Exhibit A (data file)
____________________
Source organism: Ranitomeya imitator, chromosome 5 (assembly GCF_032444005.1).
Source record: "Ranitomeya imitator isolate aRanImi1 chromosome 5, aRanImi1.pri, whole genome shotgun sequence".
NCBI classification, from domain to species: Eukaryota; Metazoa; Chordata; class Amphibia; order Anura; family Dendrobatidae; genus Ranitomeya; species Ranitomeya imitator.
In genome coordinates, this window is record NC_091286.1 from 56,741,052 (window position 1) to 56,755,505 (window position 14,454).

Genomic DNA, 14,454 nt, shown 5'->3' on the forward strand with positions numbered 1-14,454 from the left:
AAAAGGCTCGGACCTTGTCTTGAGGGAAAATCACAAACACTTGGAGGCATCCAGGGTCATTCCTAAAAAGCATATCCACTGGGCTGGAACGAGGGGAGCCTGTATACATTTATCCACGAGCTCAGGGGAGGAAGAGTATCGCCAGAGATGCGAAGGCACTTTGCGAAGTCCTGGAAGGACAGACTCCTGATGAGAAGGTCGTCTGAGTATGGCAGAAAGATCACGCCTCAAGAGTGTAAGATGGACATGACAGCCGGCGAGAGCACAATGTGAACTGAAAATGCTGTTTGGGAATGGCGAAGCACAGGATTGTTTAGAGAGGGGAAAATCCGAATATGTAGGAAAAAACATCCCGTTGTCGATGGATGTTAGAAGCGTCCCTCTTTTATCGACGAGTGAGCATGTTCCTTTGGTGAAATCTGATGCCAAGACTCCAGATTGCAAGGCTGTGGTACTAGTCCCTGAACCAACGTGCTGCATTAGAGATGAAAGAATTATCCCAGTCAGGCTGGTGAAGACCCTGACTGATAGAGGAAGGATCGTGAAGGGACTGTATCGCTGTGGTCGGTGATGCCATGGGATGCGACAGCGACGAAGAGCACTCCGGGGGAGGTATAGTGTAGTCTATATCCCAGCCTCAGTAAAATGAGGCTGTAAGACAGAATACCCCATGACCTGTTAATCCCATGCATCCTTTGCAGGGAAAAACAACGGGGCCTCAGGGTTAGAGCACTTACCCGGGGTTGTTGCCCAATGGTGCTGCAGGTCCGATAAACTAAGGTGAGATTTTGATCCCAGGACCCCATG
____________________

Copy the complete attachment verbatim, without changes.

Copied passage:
Source organism: Ranitomeya imitator, chromosome 5 (assembly GCF_032444005.1).
Source record: "Ranitomeya imitator isolate aRanImi1 chromosome 5, aRanImi1.pri, whole genome shotgun sequence".
NCBI classification, from domain to species: Eukaryota; Metazoa; Chordata; class Amphibia; order Anura; family Dendrobatidae; genus Ranitomeya; species Ranitomeya imitator.
In genome coordinates, this window is record NC_091286.1 from 56,741,052 (window position 1) to 56,755,505 (window position 14,454).

Genomic DNA, 14,454 nt, shown 5'->3' on the forward strand with positions numbered 1-14,454 from the left:
AAAAGGCTCGGACCTTGTCTTGAGGGAAAATCACAAACACTTGGAGGCATCCAGGGTCATTCCTAAAAAGCATATCCACTGGGCTGGAACGAGGGGAGCCTGTATACATTTATCCACGAGCTCAGGGGAGGAAGAGTATCGCCAGAGATGCGAAGGCACTTTGCGAAGTCCTGGAAGGACAGACTCCTGATGAGAAGGTCGTCTGAGTATGGCAGAAAGATCACGCCTCAAGAGTGTAAGATGGACATGACAGCCGGCGAGAGCACAATGTGAACTGAAAATGCTGTTTGGGAATGGCGAAGCACAGGATTGTTTAGAGAGGGGAAAATCCGAATATGTAGGAAAAAACATCCCGTTGTCGATGGATGTTAGAAGCGTCCCTCTTTTATCGACGAGTGAGCATGTTCCTTTGGTGAAATCTGATGCCAAGACTCCAGATTGCAAGGCTGTGGTACTAGTCCCTGAACCAACGTGCTGCATTAGAGATGAAAGAATTATCCCAGTCAGGCTGGTGAAGACCCTGACTGATAGAGGAAGGATCGTGAAGGGACTGTATCGCTGTGGTCGGTGATGCCATGGGATGCGACAGCGACGAAGAGCACTCCGGGGGAGGTATAGTGTAGTCTATATCCCAGCCTCAGTAAAATGAGGCTGTAAGACAGAATACCCCATGACCTGTTAATCCCATGCATCCTTTGCAGGGAAAAACAACGGGGCCTCAGGGTTAGAGCACTTACCCGGGGTTGTTGCCCAATGGTGCTGCAGGTCCGATAAACTAAGGTGAGATTTTGATCCCAGGACCCCATG